Meditation 1

We have learned how the life of karma-yoga in managing likes and dislikes is very important as the qualification to gain self-knowledge. When likes and dislikes is well managed, one is having a good control over one's sense organs, and when sense organs are disciplined, then the mind is more inward and focus in dwelling on the true nature of the self. Sometime we might ask, if sat-cit-ānanda is my true nature, why should I deliberately dwell on it? If I know who I really am, should I just be? One point we need to know that wrong notion of taking myself to be limited being, started since time beginning-less. It is not easy to get rid of, since it becomes habitual. Therefore we need to do nididhyāsanam - contemplation on the nature of the self to remove this habitual error. Availability of a clear and focus mind is needed for us to remind ourselves over and over again until the knowledge is well assimilated. Nididhyāsanam is of two types, one which dwells on vedānta teaching at all time (maintains the awareness of this vision most all the time) which we can call it as contemplation, and another one where fixing a particular time and place, repeating vedānta teaching without engaging in other activities which is called meditation here.

Next, Lord Krsna brings the teaching towards dhyānam - meditation as the proximate means for abiding in one's own true nature. Next three verses end the topic of renunciation in this fifth chapter, and also sow the seeds for sixth chapter with the topic of meditation itself.

sparśān kṛtvā bahirbāhyān cakṣuścaivāntare bhruvoḥ |

prāṇāpānau samau kṛtvā nāsābhyantaracāriṇau ||5.27||

yatendriyamanobuddhirmunirmokṣaparāyaṇaḥ |

vigatecchabhayakrodho yaḥ sadā mukta eva saḥ ||5.28||

Keeping the external objects external, and the eyes between the two eyebrows (and closed), keeping the exhalation and inhalation that move in the nostrils equal (rhythmic),

the contemplative person, who has mastered his (or her) organs of action, senses, mind, and intellect, for whom moksa is the ultimate end, who is free from desire, fear, and anger,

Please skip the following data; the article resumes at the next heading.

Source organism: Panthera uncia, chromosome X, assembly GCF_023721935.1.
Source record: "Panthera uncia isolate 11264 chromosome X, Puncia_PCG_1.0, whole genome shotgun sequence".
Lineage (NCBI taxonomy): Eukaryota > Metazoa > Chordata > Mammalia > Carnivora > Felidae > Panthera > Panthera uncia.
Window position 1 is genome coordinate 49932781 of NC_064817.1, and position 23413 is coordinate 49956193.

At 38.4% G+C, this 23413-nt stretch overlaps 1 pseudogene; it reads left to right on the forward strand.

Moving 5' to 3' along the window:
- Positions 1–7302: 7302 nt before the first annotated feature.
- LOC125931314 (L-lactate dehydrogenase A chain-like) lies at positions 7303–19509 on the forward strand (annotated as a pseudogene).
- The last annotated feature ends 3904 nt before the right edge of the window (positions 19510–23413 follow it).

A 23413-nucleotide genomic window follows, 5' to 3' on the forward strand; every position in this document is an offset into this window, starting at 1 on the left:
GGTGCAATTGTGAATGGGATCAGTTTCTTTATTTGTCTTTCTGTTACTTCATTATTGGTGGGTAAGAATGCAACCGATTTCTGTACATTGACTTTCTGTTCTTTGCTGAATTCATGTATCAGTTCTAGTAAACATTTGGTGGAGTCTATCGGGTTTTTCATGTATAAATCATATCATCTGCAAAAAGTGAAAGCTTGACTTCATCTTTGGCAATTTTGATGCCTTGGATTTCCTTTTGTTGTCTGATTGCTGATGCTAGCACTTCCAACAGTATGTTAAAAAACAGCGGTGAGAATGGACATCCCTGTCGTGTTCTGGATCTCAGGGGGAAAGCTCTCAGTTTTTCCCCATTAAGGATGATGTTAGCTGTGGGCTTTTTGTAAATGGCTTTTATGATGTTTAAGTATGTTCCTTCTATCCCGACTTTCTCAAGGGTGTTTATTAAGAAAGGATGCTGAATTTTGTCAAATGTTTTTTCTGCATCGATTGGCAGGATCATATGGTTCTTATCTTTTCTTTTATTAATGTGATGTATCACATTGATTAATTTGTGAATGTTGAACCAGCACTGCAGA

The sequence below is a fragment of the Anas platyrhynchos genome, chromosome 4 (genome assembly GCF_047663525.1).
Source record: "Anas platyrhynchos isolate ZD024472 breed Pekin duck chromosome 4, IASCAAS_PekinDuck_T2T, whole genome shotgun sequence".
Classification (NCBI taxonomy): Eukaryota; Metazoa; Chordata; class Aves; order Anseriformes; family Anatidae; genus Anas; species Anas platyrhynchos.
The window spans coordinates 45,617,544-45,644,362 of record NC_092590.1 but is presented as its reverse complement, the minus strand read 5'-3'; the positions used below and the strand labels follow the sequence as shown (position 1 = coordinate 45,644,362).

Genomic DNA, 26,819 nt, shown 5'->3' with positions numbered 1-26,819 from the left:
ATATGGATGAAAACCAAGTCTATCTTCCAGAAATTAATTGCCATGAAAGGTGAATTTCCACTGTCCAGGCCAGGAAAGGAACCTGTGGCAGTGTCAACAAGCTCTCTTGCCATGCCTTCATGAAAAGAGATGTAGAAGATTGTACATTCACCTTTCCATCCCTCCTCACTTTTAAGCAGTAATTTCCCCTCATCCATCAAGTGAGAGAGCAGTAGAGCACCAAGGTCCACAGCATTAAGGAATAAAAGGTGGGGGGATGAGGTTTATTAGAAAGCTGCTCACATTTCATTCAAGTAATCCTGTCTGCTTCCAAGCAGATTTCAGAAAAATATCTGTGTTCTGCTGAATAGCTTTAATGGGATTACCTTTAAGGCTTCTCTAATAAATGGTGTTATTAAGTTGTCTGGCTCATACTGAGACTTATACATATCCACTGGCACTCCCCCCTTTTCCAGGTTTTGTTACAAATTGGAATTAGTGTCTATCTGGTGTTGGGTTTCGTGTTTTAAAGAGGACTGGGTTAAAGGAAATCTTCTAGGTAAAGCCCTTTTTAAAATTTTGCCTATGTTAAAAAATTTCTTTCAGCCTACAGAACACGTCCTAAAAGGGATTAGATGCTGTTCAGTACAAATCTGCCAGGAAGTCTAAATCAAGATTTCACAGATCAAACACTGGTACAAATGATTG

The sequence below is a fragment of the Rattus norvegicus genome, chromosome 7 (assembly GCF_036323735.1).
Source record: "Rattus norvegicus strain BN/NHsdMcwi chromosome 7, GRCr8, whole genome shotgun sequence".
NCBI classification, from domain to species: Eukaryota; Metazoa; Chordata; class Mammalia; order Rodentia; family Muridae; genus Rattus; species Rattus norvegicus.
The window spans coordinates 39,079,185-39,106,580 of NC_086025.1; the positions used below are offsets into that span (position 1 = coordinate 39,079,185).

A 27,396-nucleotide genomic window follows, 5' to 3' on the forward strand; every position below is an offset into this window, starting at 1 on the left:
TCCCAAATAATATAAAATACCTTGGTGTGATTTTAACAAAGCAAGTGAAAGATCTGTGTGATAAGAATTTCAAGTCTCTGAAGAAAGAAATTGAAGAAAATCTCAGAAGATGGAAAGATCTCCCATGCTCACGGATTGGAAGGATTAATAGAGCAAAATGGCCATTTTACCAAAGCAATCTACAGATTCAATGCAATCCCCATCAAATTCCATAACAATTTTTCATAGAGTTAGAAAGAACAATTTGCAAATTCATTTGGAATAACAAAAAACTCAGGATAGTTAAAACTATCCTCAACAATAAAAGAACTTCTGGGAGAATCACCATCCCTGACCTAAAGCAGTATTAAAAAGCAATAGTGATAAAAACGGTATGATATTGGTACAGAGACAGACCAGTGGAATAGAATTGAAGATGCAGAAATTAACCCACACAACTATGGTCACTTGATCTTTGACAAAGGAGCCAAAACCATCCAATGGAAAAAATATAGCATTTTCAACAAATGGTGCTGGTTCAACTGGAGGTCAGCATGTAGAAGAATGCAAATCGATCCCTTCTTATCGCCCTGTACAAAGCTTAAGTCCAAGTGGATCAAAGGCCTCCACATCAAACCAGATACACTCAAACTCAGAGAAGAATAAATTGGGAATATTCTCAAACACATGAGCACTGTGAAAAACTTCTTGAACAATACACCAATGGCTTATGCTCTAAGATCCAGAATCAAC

that person is always liberated indeed.

A specific preparation for meditation and the results are talked about.

After putting ourselves in a sitting position for meditation, first thing we need is to have our eyes closed to cut off direct contact with object of perception. Any single object of perception can link to hundreds of thoughts when one's mind is not trained. To prevent eyes from restlessness, cakṣuścaivāntare bhruvoḥ - keep the sight gaze in between the eyebrows, imply having eyes closed and let the sight relax at a point. If we take the meaning literally, our sight still has contact with sense object, which lead to restlessness of the mind. But even with the eyes closed, there are still a lot of thoughts come to the mind, therefore engaging the mind in a short yet repetitive activity will relatively quieten it. Thus directing the breath in a rhythmic pattern is suggested, prāṇāpānau samau kṛtvā nāsābhyantaracāriṇau - keeping the exhalation and inhalation that move into the nostrils equal (rhythmic), so our mind also will calm down, then slowly and naturally our breath will become light while mind is calm, since our breath and mind are working interrelated to each other.

sparśān kṛtvā bahirbāhyān - keep external objects external. When do we keep the external object internal? Only when we entertain any thought which is consist of objects only, or even emotion alone is related with any given objects. Therefore Lord Krsna said to keep them outside, means not to entertain them, by focusing the mind only on a particular given objects, like our own breath.

As the result of practising meditation in a length of time, one is the master of his/her body-mind-sense-complex - yatendriyamanobuddhiḥ, where keeping moksa as the ultimate goal for meditation - mokṣaparāyaṇaḥ. We need to keep in mind that meditation itself cannot lead us to moksa, only self-knowledge does. But it is certainly preparing the mind (for those who are not doing vedantic meditation), and dwelling in the nature of the self (for those who are doing vedantic meditation). More about vedantic meditation please refer to class on 2 and 9 June 2019 Drgdrsyavivekah, meditation part 1 and 2.

It is a repetition practice to remove the error of our habitual thinking about the reality - ātma, which is my self. By abiding in the knowledge of limitless self, I am free from desire, fear, and anger - vigatecchabhayakrodhaḥ, I am always liberated indeed - sadā mukta eva.

Object of meditation is talked about in the next verse.

bhoktāraṃ yajñatapasāṃ sarvalokamaheśvaram |

suhṛdaṃ sarvabhūtānāṃ jñātvā māṃ śāntimṛcchati ||5.29||

Knowing me as the sustainer of rituals and disciplines, the lord of all the worlds, friend of all beings, he gains peace.

Gītā śastra even though is a moksa śastra (text for which liberation is the goal), but because of it's vast contain, it also serve as a guidance for us to live a dharmic life. Therefore Lord Krsna said, through meditation one knows me as the sustainer of ritual and disciplines (in the form of deities) - bhoktāraṃ yajñatapasāṃ, the lord of all worlds - sarvalokamaheśvaram, and the very consciousness dwells in all being or friend of all being - suhṛdaṃ sarvabhūtānāṃ. These indicate that based on one's knowledge about Brahman, one can meditate on him in any given form. But here we are as jijñāsu (who desire to liberate through self-knowledge), meditation on the knowledge of the self is prescribed.

Here end the fifth chapter with the main theme on renunciation.

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